Either way, my point is that no matter how you do it, planning ahead is worthwhile for organizational purposes, and for staying on budget as well. The less times I enter a store, the less extra items that I just “have to have” that week!

I thought I’d leave you here with the list we came up with for our two weeks of meals, and a few tidbits about how they’ll serve us well on that particular night. I’ve also linked to the recipes on my blog from past posts if I had them.

Sunday: Chicken dinner (we had most of the day to do a big Sunday dinner, it’s one we all love, and it made enough for leftovers for lunches. Two people had chicken sandwiches the next day stuffed with cranberry sauce and stuffing, and one had chicken salad the day after that.)

Monday: Quesadillas (everyone likes at least one variety or another of these and they are great for lunches the next day.)

Tuesday: London Broil (marinated ahead and frozen for a busy day.)

Wednesday: Pasta and meatballs (very busy day, one parent working at night, kids all over at night, and makes enough for leftovers for lunches or dinner.)

Thursday: Pulled pork in the crock pot (same sort of night as Wednesday, everyone likes this, we can eat and run, and have leftovers for lunches or another dinner.)

Friday: Homemade pizza and salad (a favorite meal, three different varieties of pizza for a busy night, and usually we have enough left to freeze some for the future or to use for lunches.)

Saturday: California Chicken with cheddar cheese and avocados (this is a one time only meal. No leftovers. Anyone can make their chicken any way they’d like.)

Sunday: (Eating out with a gift card to celebrate a special event.)

Monday: Chicken Marsala (a family favorite, served with noodles on the side for the one person who doesn’t like chicken. Makes enough for leftovers.)

Tuesday: Nicoise (a favorite French dish, a quick meal to pull together, provides some leftovers for lunch.)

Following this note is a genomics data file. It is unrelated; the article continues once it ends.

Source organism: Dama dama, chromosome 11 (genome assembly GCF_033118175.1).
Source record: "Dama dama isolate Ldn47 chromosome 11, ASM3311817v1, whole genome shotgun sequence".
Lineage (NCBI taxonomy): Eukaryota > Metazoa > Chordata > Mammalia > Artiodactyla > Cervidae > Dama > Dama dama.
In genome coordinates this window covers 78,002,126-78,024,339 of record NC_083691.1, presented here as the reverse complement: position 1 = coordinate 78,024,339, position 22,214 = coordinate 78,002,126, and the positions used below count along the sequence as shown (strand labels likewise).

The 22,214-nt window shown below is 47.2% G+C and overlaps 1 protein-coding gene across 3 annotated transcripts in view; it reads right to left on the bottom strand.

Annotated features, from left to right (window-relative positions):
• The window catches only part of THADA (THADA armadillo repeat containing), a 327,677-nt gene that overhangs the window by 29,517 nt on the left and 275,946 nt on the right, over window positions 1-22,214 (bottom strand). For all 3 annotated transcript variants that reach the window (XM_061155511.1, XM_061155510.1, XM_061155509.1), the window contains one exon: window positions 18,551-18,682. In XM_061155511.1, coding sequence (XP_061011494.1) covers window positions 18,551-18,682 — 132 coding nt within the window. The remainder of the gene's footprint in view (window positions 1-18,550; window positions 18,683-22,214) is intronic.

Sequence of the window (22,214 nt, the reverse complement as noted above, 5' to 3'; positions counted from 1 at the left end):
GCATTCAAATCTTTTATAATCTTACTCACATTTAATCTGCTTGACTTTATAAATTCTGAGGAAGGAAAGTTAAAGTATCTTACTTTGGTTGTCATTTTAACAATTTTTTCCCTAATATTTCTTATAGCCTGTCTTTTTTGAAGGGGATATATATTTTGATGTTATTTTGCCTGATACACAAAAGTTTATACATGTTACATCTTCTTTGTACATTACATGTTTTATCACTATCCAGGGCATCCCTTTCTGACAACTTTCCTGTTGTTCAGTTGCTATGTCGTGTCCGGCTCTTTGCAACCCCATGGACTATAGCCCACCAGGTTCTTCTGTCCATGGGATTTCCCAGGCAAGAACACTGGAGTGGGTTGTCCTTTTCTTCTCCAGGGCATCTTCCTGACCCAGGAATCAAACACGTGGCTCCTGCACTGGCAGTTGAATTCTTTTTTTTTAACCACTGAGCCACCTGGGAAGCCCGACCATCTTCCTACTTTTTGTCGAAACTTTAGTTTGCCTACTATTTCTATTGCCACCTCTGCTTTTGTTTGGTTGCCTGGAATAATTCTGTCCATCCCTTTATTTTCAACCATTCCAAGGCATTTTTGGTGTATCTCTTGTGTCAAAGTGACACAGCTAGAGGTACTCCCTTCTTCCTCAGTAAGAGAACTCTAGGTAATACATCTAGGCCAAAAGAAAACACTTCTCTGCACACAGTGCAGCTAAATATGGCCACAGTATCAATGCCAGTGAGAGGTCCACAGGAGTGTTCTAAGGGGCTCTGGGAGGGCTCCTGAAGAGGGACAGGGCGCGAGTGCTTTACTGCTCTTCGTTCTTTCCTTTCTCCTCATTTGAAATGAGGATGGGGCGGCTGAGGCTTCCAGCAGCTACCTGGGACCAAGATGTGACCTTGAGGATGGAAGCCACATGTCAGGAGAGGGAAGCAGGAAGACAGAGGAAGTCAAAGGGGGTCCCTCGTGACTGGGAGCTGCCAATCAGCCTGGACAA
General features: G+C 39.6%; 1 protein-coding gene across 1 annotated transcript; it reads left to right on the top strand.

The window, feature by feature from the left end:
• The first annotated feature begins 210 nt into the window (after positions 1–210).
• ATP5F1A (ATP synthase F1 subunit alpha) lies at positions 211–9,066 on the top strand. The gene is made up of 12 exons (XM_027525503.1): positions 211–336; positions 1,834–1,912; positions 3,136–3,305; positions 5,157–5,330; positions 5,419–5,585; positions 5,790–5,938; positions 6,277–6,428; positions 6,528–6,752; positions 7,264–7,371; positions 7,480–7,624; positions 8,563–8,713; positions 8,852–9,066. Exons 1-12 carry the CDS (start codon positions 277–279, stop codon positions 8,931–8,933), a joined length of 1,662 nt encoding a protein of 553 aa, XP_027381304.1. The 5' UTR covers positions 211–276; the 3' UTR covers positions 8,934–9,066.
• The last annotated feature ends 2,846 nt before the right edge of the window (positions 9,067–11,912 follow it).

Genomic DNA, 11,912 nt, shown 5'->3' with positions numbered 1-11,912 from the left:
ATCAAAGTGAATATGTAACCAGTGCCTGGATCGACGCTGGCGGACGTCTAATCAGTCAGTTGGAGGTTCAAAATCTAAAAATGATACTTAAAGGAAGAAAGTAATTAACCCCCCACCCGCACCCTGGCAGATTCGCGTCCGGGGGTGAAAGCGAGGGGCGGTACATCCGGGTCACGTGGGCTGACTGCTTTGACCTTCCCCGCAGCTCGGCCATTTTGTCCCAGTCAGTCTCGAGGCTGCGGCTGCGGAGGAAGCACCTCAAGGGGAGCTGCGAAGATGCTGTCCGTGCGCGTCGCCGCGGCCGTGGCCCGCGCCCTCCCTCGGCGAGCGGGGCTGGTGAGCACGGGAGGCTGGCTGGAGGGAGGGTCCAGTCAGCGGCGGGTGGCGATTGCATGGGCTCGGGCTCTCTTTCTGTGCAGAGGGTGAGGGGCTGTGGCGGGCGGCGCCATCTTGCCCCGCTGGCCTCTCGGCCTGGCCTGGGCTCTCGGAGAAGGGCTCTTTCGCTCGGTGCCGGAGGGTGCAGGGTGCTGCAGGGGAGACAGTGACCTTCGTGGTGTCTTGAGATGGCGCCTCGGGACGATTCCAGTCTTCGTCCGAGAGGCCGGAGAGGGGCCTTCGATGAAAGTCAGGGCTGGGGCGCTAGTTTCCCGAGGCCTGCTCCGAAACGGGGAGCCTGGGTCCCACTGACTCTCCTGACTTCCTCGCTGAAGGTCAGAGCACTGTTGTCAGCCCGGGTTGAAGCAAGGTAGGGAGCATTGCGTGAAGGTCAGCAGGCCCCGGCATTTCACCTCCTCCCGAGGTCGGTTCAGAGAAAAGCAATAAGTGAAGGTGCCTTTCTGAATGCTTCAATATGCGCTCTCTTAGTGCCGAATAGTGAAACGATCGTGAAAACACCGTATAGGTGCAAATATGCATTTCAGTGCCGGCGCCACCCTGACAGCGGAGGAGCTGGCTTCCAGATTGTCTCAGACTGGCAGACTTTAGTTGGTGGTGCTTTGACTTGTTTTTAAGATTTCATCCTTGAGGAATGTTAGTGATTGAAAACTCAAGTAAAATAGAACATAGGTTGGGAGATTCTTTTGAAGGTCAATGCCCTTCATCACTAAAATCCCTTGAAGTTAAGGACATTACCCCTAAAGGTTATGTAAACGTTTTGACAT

Wednesday: Soup and sandwiches (a crazy night, soup will be made ahead of time using the carcass from the previous week’s chicken dinner, and reheated.)

Thursday: Pasta and Meatballs again! (another crazy night.)

Friday: Payday! Chinese takeout!!

What’s for Dinner Wednesday: More Make Ahead Meals

3 Sep
I'm on a roll, what's the next batch of dinners I can cook ahead?

I’m on a roll, what’s the next batch of dinners I can cook ahead?

Ever since I did all my meal prep prior to the start of school last week, I have been looking at every meal with new eyes. Every time I cook something or eat something, I think to myself, “Could I prep this ahead?”  If I determine I can’t prep it ahead, I try to think of whether or not I could even just prep a part of it ahead.

I’ve come up with some good ideas though. We recently had Tortellini, Shrimp and Tomato Soup for dinner, and I realized that I could easily make up some batches of the soup without the tortellini and shrimp in it, freeze it and reheat it, adding the cooked tortellini and cooked shrimp in at the end. Also, having the soup prepared ahead makes a great option for my own lunches, even if I don’t add in the pasta and shrimp. It’s good just as a tomato soup, and in fact that’s how one of my kids eats it; I separate out a small batch for her to eat plain.

That led me to wonder, how many other soups could I make ahead and freeze? And what else is good to make ahead?

We just marinated a London Broil for a future meal, using this marinade. It’s good on steak and on pork. Pork tenderloins and London Broils are super easy to marinate ahead and freeze.

Pasta of all kinds, as well as sauce and meatballs, also very easy to make ahead and freeze.